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CHICAGO — Legwarmers, fingerless gloves, Flock of Seagulls hair and Cyndi Lauper had their comeback at Macy’s Glamorama held Friday night at the Chicago Theatre.

This story first appeared in the August 26, 2008 issue of WWD.  Subscribe Today.

This year’s event, an Eighties tribute themed “Pop Candy Arcade,” drew 3,000 guests and raised $250,000 for the Art Institute of Chicago.

Strutting the red carpet were actors Steve Guttenburg and Sanaa Lathan, in a black Dolce & Gabbana bustier dress; Oprah Winfrey’s former personal chef, Art Smith, who co-owns Chicago eatery Table Fifty-Two; rapper MC Hammer ,who showed red-carpet host Lawrence Zarian a few dance moves, and Lauper, who sped by, agreeing to just one autograph.

On stage later, Lauper was barefoot delivering infectious dance beats like “Into the Nightlife” before open-shirted hunks adoringly fit her with shoes, making her swoon. She got a second wind for “Girls Just Want to Have Fun” as the audience bopped right along.

Hammer skipped through a few hits including “U Can’t Touch This,” obliging the 46-year-old to break out his signature shuffle, drawing loud whoops and pulling people to their feet. For “Too Legit to Quit,” Hammer was joined by his 20-year-old daughter A’Keiba Burrell, whose vocals infused a rhythm-and-blues vibe to the hard-driving rap song.

Peppered between performances were eight fast-paced runway shows, emphasizing a mix of the highly accessorized Eighties and all the gloves, boots and crimped hair styles that shaped the decade, as well as current fashions. Donna Karan Collection, backed by George Michael’s sultry version of “Roxanne,” was a crowd pleaser. Luxe dresses featured gathered touches and jackets were highly structured.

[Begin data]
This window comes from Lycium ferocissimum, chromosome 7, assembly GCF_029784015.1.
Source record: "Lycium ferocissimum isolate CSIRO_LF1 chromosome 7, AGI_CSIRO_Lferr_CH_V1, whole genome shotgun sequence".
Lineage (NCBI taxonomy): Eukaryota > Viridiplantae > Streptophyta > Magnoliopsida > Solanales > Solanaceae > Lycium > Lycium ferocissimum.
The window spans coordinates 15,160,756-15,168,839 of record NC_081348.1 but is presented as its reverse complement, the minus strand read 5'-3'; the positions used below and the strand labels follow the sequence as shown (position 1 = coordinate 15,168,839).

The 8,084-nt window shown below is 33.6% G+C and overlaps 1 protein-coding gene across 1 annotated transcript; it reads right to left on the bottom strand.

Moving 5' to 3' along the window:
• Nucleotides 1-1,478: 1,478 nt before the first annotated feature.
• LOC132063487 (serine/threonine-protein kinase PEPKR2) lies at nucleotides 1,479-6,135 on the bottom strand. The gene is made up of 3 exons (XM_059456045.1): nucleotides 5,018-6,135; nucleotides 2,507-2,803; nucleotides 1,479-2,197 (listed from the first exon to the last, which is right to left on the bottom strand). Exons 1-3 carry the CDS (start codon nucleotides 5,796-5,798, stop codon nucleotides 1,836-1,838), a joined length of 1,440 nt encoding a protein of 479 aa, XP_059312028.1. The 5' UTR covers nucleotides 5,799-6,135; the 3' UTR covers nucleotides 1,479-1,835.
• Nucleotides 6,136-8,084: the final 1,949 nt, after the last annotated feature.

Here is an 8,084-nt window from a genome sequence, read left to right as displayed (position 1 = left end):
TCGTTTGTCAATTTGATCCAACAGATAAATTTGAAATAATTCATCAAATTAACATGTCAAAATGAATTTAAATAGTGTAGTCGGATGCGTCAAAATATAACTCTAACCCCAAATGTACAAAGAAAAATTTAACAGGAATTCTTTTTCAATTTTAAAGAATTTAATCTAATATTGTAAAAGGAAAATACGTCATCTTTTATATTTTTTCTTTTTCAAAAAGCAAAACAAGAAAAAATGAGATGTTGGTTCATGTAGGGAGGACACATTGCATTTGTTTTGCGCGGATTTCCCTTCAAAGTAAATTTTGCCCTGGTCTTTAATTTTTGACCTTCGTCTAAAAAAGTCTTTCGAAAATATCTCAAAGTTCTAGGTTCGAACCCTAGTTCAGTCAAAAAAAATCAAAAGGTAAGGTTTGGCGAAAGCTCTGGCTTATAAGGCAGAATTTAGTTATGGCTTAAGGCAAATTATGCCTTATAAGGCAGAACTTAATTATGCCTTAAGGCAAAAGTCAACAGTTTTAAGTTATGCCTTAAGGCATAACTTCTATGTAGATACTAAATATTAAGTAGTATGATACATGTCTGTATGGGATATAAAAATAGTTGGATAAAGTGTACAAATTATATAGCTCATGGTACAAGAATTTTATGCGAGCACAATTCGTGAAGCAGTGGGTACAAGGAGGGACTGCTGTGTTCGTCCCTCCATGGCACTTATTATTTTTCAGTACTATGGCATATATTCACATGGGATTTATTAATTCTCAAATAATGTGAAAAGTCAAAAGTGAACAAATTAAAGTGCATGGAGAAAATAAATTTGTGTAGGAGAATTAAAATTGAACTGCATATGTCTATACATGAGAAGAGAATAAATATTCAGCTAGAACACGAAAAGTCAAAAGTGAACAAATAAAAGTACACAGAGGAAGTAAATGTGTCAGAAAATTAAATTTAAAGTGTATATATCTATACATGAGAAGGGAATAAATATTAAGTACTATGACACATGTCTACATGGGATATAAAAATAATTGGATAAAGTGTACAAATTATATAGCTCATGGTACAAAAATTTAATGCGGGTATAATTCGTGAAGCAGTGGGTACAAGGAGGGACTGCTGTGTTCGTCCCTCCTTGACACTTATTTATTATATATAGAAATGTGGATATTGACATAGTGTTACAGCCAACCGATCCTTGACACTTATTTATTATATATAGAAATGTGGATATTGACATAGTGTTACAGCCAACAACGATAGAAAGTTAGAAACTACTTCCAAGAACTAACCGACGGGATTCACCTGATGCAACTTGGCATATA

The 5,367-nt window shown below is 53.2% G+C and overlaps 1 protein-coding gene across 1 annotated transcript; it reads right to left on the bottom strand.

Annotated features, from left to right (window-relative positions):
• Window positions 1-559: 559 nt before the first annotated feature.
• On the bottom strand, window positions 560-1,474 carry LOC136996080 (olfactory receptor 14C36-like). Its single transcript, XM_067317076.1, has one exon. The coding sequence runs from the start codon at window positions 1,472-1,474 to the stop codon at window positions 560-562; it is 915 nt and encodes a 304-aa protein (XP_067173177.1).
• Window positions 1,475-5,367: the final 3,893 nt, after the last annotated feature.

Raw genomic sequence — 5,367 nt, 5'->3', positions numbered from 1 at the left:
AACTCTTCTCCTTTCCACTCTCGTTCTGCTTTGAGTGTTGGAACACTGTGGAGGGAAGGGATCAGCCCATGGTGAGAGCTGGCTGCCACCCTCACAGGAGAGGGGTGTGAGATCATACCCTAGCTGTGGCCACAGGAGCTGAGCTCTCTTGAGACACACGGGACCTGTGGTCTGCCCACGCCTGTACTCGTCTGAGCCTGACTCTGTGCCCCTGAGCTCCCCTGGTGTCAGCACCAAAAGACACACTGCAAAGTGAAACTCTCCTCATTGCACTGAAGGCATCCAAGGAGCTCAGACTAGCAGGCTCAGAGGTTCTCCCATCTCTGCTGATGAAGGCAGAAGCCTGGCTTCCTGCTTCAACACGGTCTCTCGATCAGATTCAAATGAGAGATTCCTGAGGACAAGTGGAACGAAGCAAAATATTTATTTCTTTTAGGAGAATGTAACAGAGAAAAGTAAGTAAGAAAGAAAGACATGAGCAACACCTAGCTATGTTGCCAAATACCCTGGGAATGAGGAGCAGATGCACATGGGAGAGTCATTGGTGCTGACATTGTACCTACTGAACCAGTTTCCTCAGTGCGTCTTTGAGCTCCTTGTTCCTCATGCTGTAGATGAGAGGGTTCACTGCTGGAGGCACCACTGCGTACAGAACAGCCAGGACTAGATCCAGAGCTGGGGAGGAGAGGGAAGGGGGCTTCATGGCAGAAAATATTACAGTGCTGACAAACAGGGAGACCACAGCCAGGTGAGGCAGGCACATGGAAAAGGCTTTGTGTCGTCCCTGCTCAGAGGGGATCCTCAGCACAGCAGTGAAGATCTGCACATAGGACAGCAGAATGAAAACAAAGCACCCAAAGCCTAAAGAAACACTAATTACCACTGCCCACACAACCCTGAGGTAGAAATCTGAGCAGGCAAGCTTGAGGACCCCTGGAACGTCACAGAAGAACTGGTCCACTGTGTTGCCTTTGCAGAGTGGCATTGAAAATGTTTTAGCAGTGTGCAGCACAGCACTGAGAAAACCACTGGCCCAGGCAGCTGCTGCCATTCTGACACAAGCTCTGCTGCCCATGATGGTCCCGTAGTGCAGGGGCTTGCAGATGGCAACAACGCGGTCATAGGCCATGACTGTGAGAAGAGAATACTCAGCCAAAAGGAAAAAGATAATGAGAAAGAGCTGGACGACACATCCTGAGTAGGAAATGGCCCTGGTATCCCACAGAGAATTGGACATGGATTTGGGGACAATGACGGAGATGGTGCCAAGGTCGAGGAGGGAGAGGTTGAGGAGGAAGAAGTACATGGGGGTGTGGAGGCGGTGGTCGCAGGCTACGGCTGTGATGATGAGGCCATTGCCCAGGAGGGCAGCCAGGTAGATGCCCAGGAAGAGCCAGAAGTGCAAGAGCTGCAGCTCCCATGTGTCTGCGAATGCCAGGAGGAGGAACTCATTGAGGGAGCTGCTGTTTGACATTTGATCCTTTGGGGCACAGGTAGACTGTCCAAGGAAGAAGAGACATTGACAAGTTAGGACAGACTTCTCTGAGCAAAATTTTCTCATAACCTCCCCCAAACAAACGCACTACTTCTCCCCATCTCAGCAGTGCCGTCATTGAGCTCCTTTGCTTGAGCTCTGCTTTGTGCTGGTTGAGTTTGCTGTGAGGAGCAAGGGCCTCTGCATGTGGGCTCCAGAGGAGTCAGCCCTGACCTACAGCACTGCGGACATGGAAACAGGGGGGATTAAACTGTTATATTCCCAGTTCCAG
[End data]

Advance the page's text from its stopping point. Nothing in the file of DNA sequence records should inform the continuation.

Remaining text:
Another favorite was Marc Jacobs, whose collection ranged from a body-skimming, hooded gown that dripped onto the floor, to an oversize cocoon white coat and short-cropped tops.

Pac-Man video game sound effects introduced the Celine line, with flowing skirts, a buttery leather jacket and a hooded fur cape. Just Cavalli paired leopard stockings with a flamingo print, while pouf-y sleeves and wide-brimmed hats were more of a Seventies look. Other collections included Sportmax, Ports 1961 and men’s wear from C’N’C Costume National and Tommy Hilfiger.

Backing each runway show was a massive LED curtain (resembling a huge Lite Brite toy) with changing graphics. The technology has not been seen in the U.S. before, according to Martine Reardon, executive vice president of Macy’s corporate marketing.

Afterward, guests trundled one block for a party on the seventh floor of Macy’s State Street flagship. Well-worn Eighties’ arcade machines like Pac-Man and Millipede reminded fans of a time before e-mail and BlackBerrys. A giant interactive piano from the 1988 Tom Hanks movie “Big” drew plenty of foot traffic while pop hits “Tainted Love,” “Whip It” and “Mickey” kept the strobe-lighted mosh pit bouncing.

Shouting against the music, Macy’s East chairman Ron Klein said he had no illusions about solving Rubik’s Cube and refused to try. He is trying to woo more shoppers to Macy’s in Chicago. “Any business leverages its potential by allocating resources, whether that is inventory or capital or technology or most importantly, human capital and intellectual horsepower,” he said. “And customers in Chicago will see the impact of our reallocation of those resources over the next year.”

That means merchandise mix and store modifications tailored to local markets, he added. That task will be easier, Klein said, now that Macy’s regional office has been relocated from Minneapolis to Chicago.

“The Chicago downtown customer has different demands than the [suburban] Oak Brook customer,” he said. “Our business model necessitates that we respond to a customer who is constantly changing, or we’re dead.”

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